Ankara vs. Istanbul: Which one to go for Cultural Vacation?

A cultural vacation is a type of vacation where you try to embed in the culture of your destination. It does not matter if you are miles or oceans away from your homeland; the important thing is to experience the culture and do the locals’ things.

Of course, a cultural vacation is not just pretending to be a local. However, learning the city and then immersing in the city’s culture is a big part of a cultural holiday. In this case, city culture is the key.

When it comes to Turkey, two different and big cities can be the point of discussion: Istanbul and Ankara. Of course, there are many other cities convenient for cultural vacation, but since Istanbul is the most crowded and Ankara is the capital city, those two tend to be compared.

Today, I will compare Ankara and Istanbul regarding the pros and cons of cultural vacation.


Ankara is the capital of Turkey and carries a tremendous cultural heritage. There are many opportunities to satisfy the need for art in Ankara. However, there are some must-do and must-see things in Ankara which would contribute to your cultural vacation there more than anything. The following are some of the cultural vacation opportunities in Ankara.


Anıtkabir is the tomb of Mustafa Kemal Atatürk, the Turkish Republic’s founder and the Turkish War of Independence leader. To understand Ankara’s culture, a convenient first step would be a visit to Anıtkabir.

Atatürk plays an indispensable role in Turkey’s culture, and especially in Ankara. All Turkish people respect him and memorialize him on special days for the nation.  National holidays are celebrated in Anıtkabir annually.

Anıtkabir complex includes many different constructions, statues, and buildings, each with a symbolic value. All the components of Anıtkabir are descriptive in terms of republic history, Turkey, and Atatürk’s life.


One of the components in Anıtkabir is Anıtkabir Atatürk Museum. This museum takes place between two towers, named “National Pact and Revolution.” Atatürk’s personal belongings and clothes are exhibited in this museum.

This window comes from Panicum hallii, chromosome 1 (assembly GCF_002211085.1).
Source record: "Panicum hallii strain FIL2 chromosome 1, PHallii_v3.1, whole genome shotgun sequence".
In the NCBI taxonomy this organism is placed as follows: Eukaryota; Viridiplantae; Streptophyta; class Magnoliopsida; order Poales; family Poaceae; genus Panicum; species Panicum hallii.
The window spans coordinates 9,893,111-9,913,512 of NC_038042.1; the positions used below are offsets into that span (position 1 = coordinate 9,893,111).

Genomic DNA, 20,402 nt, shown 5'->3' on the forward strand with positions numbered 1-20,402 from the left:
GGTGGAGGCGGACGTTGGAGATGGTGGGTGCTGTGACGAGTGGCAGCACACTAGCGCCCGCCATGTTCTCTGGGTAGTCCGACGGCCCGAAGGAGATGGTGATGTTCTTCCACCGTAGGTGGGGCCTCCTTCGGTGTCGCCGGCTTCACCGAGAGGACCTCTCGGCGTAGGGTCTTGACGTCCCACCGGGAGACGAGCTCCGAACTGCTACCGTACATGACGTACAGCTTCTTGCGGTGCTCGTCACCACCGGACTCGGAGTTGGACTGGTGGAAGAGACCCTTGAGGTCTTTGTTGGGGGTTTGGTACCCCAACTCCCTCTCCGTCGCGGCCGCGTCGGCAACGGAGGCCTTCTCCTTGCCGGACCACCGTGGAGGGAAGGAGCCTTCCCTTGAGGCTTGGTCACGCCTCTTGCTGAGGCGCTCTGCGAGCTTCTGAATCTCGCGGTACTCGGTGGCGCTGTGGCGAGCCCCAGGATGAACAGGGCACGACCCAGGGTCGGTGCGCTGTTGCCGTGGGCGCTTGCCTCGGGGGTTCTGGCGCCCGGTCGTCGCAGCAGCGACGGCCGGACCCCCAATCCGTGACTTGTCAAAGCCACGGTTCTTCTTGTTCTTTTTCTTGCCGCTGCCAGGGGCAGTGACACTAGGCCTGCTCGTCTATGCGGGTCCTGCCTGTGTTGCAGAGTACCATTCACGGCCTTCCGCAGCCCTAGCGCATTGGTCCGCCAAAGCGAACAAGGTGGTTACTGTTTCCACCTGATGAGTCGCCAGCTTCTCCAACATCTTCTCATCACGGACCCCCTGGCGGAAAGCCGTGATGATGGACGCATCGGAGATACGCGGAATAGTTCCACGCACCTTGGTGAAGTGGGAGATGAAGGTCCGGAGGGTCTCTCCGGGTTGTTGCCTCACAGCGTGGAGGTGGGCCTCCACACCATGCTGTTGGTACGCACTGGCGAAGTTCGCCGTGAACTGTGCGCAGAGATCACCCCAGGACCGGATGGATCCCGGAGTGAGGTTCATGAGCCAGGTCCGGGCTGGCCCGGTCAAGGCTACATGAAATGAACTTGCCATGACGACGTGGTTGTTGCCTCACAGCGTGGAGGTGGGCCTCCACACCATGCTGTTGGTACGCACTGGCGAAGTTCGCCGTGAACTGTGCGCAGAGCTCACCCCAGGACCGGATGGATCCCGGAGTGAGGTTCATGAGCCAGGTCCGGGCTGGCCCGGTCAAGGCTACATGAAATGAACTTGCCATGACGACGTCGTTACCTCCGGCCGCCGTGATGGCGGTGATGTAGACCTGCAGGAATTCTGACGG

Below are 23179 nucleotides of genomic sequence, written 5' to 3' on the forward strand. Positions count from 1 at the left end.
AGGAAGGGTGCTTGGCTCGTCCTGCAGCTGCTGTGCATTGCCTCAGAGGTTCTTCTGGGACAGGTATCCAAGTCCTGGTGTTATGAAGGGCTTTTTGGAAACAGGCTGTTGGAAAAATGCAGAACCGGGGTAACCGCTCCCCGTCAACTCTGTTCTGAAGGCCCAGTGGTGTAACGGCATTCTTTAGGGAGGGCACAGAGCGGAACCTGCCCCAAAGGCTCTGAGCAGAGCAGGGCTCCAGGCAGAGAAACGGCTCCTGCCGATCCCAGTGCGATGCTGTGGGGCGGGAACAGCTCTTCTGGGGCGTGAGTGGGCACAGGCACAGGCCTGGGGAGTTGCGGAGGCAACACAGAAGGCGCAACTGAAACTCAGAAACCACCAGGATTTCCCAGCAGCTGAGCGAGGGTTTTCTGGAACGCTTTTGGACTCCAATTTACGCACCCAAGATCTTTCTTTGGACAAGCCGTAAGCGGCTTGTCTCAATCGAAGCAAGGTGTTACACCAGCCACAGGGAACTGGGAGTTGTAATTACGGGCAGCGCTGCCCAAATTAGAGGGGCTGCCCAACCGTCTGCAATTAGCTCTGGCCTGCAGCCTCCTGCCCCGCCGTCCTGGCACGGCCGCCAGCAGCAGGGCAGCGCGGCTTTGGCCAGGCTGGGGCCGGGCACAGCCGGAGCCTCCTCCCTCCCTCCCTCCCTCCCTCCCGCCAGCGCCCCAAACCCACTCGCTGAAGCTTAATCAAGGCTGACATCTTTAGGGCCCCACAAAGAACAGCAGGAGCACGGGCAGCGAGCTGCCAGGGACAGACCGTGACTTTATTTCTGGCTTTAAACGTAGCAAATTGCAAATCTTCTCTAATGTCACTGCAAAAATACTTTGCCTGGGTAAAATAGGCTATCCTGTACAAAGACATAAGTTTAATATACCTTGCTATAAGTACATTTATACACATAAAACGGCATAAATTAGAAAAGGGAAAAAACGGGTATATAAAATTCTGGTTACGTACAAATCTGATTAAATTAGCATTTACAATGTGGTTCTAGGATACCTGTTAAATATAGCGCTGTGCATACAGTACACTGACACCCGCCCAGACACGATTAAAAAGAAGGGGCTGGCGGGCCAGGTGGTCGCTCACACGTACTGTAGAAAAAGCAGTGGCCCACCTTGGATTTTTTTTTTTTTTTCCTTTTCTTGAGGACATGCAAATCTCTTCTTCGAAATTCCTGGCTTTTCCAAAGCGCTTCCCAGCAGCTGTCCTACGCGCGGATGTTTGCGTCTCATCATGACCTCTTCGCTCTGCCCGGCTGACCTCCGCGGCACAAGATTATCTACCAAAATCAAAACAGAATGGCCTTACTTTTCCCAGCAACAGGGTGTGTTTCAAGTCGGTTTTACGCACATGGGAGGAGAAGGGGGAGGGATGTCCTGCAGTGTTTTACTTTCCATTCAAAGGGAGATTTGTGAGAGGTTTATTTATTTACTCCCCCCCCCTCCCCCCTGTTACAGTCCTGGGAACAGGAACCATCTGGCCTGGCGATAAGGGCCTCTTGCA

Moreover, the Anıtkabir complex includes an art gallery to exhibit Atatürk’s personal library, another library named Atatürk and Turkish Revolution library, and a ceremonial square.

Museum of Anatolian Civilizations

Museum of Anatolian Civilizations is another cultural mark of Ankara. The museum includes two different Ottoman buildings and exhibits Anatolian archeological findings. The museum is organized in a chronological manner, meaning that one can observe the ancient history of Ankara throughout the museum.

Museum of Anatolian Civilizations

Ankara Kalesi (Castle)

Ankara Kalesi is a castle from the Ottoman period, and it is one of the significant symbols of the city. Evidence shows that the inner walls were built in the 7th century, in the Byzantine period. The castle included over 20 towers and was built for military purposes.

The castle includes two parts, one named inner castle and the second named outer castle. The outer castle was designed in a way that would frame the whole Ankara. Many houses were found inside of the castle from the Ottoman period.

Ankara Kalesi (Castle)